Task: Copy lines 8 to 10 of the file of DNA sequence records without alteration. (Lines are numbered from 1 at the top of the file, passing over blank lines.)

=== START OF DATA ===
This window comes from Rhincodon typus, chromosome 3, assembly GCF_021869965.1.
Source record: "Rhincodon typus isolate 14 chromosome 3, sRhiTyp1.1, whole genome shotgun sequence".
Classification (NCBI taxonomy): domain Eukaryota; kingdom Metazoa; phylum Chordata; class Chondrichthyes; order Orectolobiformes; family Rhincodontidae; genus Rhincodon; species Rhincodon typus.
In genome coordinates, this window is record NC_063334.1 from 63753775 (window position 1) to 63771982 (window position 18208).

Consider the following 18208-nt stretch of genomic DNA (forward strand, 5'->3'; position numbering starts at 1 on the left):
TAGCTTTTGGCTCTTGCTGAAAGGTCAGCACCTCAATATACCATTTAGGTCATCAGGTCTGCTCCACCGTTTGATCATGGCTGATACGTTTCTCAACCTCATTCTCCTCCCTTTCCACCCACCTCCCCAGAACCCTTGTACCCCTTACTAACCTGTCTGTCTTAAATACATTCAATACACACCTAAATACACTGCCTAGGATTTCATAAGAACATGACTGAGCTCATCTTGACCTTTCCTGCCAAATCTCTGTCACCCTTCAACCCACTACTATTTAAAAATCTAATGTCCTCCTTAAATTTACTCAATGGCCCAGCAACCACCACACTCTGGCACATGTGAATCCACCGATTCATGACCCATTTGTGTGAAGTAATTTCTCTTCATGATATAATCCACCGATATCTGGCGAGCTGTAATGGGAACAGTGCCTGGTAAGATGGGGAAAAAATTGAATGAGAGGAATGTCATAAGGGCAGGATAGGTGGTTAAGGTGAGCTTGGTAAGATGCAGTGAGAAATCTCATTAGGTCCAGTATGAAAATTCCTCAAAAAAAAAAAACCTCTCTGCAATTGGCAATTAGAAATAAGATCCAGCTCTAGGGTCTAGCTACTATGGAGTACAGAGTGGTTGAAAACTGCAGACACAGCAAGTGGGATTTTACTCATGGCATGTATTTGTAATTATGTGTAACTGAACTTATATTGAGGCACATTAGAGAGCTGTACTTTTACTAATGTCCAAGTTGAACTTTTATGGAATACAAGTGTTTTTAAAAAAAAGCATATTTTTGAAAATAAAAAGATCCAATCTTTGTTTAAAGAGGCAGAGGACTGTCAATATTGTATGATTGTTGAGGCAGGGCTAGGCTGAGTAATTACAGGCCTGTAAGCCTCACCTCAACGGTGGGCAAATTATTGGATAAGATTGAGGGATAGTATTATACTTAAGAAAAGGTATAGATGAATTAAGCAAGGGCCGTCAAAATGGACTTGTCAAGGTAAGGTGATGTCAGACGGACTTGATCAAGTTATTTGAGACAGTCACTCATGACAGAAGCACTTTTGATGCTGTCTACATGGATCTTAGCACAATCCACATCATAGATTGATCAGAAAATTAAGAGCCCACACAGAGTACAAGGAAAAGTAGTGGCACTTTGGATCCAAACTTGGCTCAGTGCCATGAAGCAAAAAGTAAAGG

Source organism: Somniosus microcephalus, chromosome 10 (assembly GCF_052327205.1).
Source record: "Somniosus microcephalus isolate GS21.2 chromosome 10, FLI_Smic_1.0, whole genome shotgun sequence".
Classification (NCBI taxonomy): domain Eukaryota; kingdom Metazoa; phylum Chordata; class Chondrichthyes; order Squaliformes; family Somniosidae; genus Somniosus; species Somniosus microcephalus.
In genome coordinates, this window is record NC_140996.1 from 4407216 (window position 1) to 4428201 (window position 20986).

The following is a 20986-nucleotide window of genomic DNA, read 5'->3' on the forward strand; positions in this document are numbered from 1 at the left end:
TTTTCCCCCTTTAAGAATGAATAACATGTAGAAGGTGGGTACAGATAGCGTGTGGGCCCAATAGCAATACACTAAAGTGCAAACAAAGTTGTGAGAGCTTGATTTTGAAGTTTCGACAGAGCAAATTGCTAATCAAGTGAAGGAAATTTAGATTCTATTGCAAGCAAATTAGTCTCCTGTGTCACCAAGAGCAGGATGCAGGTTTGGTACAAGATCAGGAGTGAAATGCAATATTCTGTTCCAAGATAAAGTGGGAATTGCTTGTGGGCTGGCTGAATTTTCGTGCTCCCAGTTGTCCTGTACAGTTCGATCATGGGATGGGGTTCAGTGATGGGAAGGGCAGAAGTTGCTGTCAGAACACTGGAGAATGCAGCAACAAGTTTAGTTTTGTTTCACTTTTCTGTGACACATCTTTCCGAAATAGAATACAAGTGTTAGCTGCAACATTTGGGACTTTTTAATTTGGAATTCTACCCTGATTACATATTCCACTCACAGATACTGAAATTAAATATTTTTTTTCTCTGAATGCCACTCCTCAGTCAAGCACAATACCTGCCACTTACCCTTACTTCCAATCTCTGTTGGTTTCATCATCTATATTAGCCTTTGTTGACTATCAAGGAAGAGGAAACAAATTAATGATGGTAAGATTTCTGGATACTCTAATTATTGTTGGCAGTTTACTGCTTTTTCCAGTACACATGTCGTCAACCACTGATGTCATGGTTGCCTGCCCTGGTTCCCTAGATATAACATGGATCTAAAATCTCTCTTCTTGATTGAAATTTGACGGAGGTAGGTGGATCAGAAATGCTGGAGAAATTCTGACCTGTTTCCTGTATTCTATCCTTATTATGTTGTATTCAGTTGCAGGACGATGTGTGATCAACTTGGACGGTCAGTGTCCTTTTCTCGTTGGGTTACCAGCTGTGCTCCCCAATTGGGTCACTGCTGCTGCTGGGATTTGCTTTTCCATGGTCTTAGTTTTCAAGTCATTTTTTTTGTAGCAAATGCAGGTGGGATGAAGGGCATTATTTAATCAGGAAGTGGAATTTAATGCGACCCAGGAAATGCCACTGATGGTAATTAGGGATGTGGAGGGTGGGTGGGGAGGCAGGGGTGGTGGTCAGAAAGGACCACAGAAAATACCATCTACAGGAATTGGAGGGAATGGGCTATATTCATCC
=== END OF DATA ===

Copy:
Source record: "Somniosus microcephalus isolate GS21.2 chromosome 10, FLI_Smic_1.0, whole genome shotgun sequence".
Classification (NCBI taxonomy): domain Eukaryota; kingdom Metazoa; phylum Chordata; class Chondrichthyes; order Squaliformes; family Somniosidae; genus Somniosus; species Somniosus microcephalus.
In genome coordinates, this window is record NC_140996.1 from 4407216 (window position 1) to 4428201 (window position 20986).